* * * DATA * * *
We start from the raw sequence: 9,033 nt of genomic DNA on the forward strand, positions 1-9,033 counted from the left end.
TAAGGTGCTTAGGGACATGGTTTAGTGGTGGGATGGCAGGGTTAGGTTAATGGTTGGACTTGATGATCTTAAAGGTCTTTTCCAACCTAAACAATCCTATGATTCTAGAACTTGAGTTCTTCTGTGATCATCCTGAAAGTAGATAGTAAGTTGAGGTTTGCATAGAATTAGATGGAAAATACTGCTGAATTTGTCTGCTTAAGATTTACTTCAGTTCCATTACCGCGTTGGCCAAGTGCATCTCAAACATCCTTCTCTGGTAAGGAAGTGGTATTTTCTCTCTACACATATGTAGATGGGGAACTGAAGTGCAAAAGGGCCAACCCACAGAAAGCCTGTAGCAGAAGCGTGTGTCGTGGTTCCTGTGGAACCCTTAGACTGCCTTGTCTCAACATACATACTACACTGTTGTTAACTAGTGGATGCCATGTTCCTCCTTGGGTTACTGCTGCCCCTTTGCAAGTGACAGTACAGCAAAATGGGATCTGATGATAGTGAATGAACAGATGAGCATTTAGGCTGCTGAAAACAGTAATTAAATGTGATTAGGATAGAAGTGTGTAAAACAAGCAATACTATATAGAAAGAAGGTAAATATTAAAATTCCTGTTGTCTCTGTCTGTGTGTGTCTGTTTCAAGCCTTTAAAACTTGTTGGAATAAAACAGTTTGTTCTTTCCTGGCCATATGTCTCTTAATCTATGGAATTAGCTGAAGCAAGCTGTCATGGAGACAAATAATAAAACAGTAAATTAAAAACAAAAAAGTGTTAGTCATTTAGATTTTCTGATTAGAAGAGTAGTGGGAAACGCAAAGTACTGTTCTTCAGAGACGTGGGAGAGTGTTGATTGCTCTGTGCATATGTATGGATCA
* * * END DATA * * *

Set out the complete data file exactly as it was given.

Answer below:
We start from the raw sequence: 9,033 nt of genomic DNA on the forward strand, positions 1-9,033 counted from the left end.
TAAGGTGCTTAGGGACATGGTTTAGTGGTGGGATGGCAGGGTTAGGTTAATGGTTGGACTTGATGATCTTAAAGGTCTTTTCCAACCTAAACAATCCTATGATTCTAGAACTTGAGTTCTTCTGTGATCATCCTGAAAGTAGATAGTAAGTTGAGGTTTGCATAGAATTAGATGGAAAATACTGCTGAATTTGTCTGCTTAAGATTTACTTCAGTTCCATTACCGCGTTGGCCAAGTGCATCTCAAACATCCTTCTCTGGTAAGGAAGTGGTATTTTCTCTCTACACATATGTAGATGGGGAACTGAAGTGCAAAAGGGCCAACCCACAGAAAGCCTGTAGCAGAAGCGTGTGTCGTGGTTCCTGTGGAACCCTTAGACTGCCTTGTCTCAACATACATACTACACTGTTGTTAACTAGTGGATGCCATGTTCCTCCTTGGGTTACTGCTGCCCCTTTGCAAGTGACAGTACAGCAAAATGGGATCTGATGATAGTGAATGAACAGATGAGCATTTAGGCTGCTGAAAACAGTAATTAAATGTGATTAGGATAGAAGTGTGTAAAACAAGCAATACTATATAGAAAGAAGGTAAATATTAAAATTCCTGTTGTCTCTGTCTGTGTGTGTCTGTTTCAAGCCTTTAAAACTTGTTGGAATAAAACAGTTTGTTCTTTCCTGGCCATATGTCTCTTAATCTATGGAATTAGCTGAAGCAAGCTGTCATGGAGACAAATAATAAAACAGTAAATTAAAAACAAAAAAGTGTTAGTCATTTAGATTTTCTGATTAGAAGAGTAGTGGGAAACGCAAAGTACTGTTCTTCAGAGACGTGGGAGAGTGTTGATTGCTCTGTGCATATGTATGGATCA